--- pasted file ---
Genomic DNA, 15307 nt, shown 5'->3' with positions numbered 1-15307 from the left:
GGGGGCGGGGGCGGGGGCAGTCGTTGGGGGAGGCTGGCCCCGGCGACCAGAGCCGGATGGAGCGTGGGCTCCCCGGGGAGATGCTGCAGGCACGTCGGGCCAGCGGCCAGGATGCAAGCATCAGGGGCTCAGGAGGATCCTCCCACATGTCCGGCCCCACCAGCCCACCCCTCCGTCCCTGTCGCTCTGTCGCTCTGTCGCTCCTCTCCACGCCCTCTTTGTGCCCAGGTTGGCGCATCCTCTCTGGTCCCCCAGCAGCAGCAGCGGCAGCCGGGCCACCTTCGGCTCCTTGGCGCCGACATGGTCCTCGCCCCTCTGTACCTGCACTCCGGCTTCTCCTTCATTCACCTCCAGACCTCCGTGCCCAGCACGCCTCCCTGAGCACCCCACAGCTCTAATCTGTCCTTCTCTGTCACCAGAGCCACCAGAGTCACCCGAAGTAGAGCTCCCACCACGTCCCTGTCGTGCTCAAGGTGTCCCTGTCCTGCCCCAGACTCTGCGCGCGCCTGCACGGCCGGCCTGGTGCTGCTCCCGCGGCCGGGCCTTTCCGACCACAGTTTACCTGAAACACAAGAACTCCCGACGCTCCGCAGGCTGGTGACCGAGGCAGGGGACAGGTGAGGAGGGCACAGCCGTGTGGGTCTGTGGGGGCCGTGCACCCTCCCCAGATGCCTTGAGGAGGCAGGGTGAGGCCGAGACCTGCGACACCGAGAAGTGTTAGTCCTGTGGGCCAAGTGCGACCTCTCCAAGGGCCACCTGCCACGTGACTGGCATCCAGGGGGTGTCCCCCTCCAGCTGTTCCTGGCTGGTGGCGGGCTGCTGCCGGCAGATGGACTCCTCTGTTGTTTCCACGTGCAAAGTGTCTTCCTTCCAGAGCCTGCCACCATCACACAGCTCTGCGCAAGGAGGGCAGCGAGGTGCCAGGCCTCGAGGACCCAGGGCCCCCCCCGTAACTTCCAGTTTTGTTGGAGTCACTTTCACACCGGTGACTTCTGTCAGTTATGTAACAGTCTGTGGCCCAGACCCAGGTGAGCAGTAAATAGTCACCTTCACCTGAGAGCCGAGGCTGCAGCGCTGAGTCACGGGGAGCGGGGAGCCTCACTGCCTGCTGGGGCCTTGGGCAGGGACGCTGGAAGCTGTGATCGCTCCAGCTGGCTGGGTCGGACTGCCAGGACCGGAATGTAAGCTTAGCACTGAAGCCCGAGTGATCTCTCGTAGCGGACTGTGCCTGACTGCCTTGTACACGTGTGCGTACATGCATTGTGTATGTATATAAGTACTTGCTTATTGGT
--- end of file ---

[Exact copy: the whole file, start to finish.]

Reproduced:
Genomic DNA, 15307 nt, shown 5'->3' with positions numbered 1-15307 from the left:
GGGGGCGGGGGCGGGGGCAGTCGTTGGGGGAGGCTGGCCCCGGCGACCAGAGCCGGATGGAGCGTGGGCTCCCCGGGGAGATGCTGCAGGCACGTCGGGCCAGCGGCCAGGATGCAAGCATCAGGGGCTCAGGAGGATCCTCCCACATGTCCGGCCCCACCAGCCCACCCCTCCGTCCCTGTCGCTCTGTCGCTCTGTCGCTCCTCTCCACGCCCTCTTTGTGCCCAGGTTGGCGCATCCTCTCTGGTCCCCCAGCAGCAGCAGCGGCAGCCGGGCCACCTTCGGCTCCTTGGCGCCGACATGGTCCTCGCCCCTCTGTACCTGCACTCCGGCTTCTCCTTCATTCACCTCCAGACCTCCGTGCCCAGCACGCCTCCCTGAGCACCCCACAGCTCTAATCTGTCCTTCTCTGTCACCAGAGCCACCAGAGTCACCCGAAGTAGAGCTCCCACCACGTCCCTGTCGTGCTCAAGGTGTCCCTGTCCTGCCCCAGACTCTGCGCGCGCCTGCACGGCCGGCCTGGTGCTGCTCCCGCGGCCGGGCCTTTCCGACCACAGTTTACCTGAAACACAAGAACTCCCGACGCTCCGCAGGCTGGTGACCGAGGCAGGGGACAGGTGAGGAGGGCACAGCCGTGTGGGTCTGTGGGGGCCGTGCACCCTCCCCAGATGCCTTGAGGAGGCAGGGTGAGGCCGAGACCTGCGACACCGAGAAGTGTTAGTCCTGTGGGCCAAGTGCGACCTCTCCAAGGGCCACCTGCCACGTGACTGGCATCCAGGGGGTGTCCCCCTCCAGCTGTTCCTGGCTGGTGGCGGGCTGCTGCCGGCAGATGGACTCCTCTGTTGTTTCCACGTGCAAAGTGTCTTCCTTCCAGAGCCTGCCACCATCACACAGCTCTGCGCAAGGAGGGCAGCGAGGTGCCAGGCCTCGAGGACCCAGGGCCCCCCCCGTAACTTCCAGTTTTGTTGGAGTCACTTTCACACCGGTGACTTCTGTCAGTTATGTAACAGTCTGTGGCCCAGACCCAGGTGAGCAGTAAATAGTCACCTTCACCTGAGAGCCGAGGCTGCAGCGCTGAGTCACGGGGAGCGGGGAGCCTCACTGCCTGCTGGGGCCTTGGGCAGGGACGCTGGAAGCTGTGATCGCTCCAGCTGGCTGGGTCGGACTGCCAGGACCGGAATGTAAGCTTAGCACTGAAGCCCGAGTGATCTCTCGTAGCGGACTGTGCCTGACTGCCTTGTACACGTGTGCGTACATGCATTGTGTATGTATATAAGTACTTGCTTATTGGT